Are Human Eye Drops Safe for Dogs?

Dogs can experience eye problems for much the same reasons as humans. As a result, it is perhaps unsurprising that their human owners will sometimes wonder whether eye drops that have been formulated for humans can be used for dogs as well.

Unfortunately, there is no simple and straightforward answer to this question because while humans and dogs might have some similarities between them, those similarities serve to illustrate the vast differences between them.

In other words, there are some eye drops formulated for humans such as artificial tears and sterile eye wash that can be used on dogs. In contrast, there are other eye drops that are either useless or outright harmful, with there being no simple way for non-professionals to distinguish between the two.

Why Should You Not Use Human Eye Drops on Dogs?

As a result, when a dog owner notices that something seems to be wrong with their dog’s eyes, they should head to a veterinarian sooner rather than later. In part, this is because a veterinarian can provide them with useful information about how to help their beloved pets.

However, it should also be noted that a veterinarian will be critical in informing them about the actual nature of the problem with their dog’s eyes.

In short, it is difficult for non-professionals to even tell exactly what it is wrong with their own eyes when they experience eye problems. Certainly, they can note their symptoms before searching online for something that matches them, but there are a couple of problems with this.

First, there is no guarantee that someone with a particular eye problem is going to suffer the full set of symptoms, thus increasing the chances of either a failure or even worse, a mistaken identification. Second, eye problems tend to share a lot of symptoms, meaning that it is very, very easy to mistake one thing for another.

Something that can lead to horrendous consequences when a person fails to get help for something that looks minor but is actually much more serious than it seems to them.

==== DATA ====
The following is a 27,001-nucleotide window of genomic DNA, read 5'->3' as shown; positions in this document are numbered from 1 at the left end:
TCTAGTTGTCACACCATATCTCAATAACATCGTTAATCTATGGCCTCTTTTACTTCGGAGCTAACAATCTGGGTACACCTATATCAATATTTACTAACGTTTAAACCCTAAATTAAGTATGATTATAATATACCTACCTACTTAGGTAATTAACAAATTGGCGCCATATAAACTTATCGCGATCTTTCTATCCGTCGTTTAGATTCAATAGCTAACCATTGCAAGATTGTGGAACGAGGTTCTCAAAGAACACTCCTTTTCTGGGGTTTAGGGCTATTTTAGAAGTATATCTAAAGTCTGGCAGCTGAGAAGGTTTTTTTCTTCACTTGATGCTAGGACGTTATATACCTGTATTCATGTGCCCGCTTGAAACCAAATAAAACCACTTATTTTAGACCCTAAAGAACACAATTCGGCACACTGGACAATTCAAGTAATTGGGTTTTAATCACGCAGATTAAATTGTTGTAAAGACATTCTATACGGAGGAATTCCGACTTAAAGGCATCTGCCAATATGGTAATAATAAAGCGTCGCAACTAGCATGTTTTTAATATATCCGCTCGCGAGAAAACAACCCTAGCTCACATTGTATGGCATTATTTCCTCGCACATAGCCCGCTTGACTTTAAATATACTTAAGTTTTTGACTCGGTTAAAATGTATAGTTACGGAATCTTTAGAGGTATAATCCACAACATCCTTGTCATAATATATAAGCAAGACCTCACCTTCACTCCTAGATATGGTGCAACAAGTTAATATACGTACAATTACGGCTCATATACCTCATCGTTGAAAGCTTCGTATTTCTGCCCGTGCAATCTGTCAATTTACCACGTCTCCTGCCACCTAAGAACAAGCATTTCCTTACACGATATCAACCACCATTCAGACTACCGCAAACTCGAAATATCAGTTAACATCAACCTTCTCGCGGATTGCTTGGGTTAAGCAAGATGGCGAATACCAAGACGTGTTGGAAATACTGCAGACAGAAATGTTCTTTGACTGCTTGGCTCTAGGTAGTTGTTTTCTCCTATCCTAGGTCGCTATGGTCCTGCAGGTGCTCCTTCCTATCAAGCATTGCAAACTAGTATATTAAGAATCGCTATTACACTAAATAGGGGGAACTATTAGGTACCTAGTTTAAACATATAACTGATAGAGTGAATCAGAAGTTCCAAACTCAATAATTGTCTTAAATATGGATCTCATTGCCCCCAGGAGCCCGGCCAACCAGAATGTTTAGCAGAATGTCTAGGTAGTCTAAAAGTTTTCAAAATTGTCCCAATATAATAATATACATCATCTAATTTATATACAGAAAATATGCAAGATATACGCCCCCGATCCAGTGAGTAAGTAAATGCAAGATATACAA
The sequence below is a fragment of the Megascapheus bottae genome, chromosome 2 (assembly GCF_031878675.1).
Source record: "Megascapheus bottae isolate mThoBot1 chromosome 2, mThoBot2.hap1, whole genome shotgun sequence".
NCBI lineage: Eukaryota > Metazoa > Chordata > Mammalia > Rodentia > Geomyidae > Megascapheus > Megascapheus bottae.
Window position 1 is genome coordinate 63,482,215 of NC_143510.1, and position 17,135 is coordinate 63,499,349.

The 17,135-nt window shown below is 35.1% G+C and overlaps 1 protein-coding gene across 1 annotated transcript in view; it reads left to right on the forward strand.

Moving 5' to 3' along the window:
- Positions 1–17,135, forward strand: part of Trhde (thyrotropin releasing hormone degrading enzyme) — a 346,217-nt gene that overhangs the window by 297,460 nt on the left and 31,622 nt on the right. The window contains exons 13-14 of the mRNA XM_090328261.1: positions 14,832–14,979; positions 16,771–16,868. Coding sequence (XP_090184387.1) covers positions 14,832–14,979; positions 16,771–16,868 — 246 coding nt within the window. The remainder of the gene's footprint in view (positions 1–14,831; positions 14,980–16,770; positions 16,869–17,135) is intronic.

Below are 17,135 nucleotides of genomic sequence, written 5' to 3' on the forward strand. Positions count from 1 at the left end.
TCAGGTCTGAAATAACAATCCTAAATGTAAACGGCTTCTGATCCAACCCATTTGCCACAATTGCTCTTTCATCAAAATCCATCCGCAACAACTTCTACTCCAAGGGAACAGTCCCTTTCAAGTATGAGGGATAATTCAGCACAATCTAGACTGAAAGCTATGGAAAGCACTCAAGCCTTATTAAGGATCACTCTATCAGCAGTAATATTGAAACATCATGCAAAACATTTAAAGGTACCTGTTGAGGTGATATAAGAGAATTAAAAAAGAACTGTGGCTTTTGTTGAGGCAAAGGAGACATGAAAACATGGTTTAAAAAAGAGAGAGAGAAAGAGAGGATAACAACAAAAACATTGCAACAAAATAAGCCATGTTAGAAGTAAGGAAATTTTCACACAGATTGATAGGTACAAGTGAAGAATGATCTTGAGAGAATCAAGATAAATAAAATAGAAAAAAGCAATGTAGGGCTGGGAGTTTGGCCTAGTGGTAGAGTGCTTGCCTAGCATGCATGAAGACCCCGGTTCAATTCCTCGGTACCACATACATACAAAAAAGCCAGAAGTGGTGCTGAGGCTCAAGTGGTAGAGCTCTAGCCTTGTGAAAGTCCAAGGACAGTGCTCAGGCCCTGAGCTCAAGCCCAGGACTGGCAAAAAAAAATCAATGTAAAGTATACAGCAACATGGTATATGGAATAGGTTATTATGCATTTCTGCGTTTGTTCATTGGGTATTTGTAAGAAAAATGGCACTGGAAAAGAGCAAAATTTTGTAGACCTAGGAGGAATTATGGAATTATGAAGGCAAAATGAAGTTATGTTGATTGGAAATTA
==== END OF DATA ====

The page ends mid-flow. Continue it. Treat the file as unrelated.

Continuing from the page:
As a result, non-professionals should seek out a professional instead of attempting to figure out what is wrong with their eyes on their own, particularly since the consequences of a mistake can be serious. For instance, imagine the consequences if someone mistakes glaucoma for conjunctivitis.

Dogs Make it Harder

With dog, this process becomes even more difficult because there is an entire dimension of information that is removed from the process. After all, a human has a rough idea of how they feel when they have some kind of eye problem, which can provide useful information for the process of figuring out what is going on.

In contrast, a dog can certainly feel, but they are not going to be able to communicate what they are feeling to their human owners save in very, very broad strokes.

As a result, someone attempting to figure out what is wrong with their dog’s eyes is going to be working with even less information than when they are doing the same thing for themselves, meaning that there is an even greater chance of either a failure, a mistaken identification, or some other serious problem.

The Right Questions

Summed up, the question of whether eye drops that have been formulated for humans can be used for dogs is perhaps the wrong question to ask. Yes, there are actually some examples of eye drops that have been formulated for humans that can prove useful for dogs experiencing various eye problems.

However, knowing which of them is going to prove useful for which dog eye problems is something that requires considerable expertise and experience, meaning that it is not really something that dog owners should be attempting on their own.

Instead, if their dog seems to be suffering from something serious when it comes to their eyes, they should take their dog to their veterinarian sooner rather than later.

This way, they can get expert help with figuring out what is wrong with their beloved pet as well as whatever it is that they can do to help their dog. Otherwise, they are taking unnecessary risks that can actually end up hurting rather than helping their dog.

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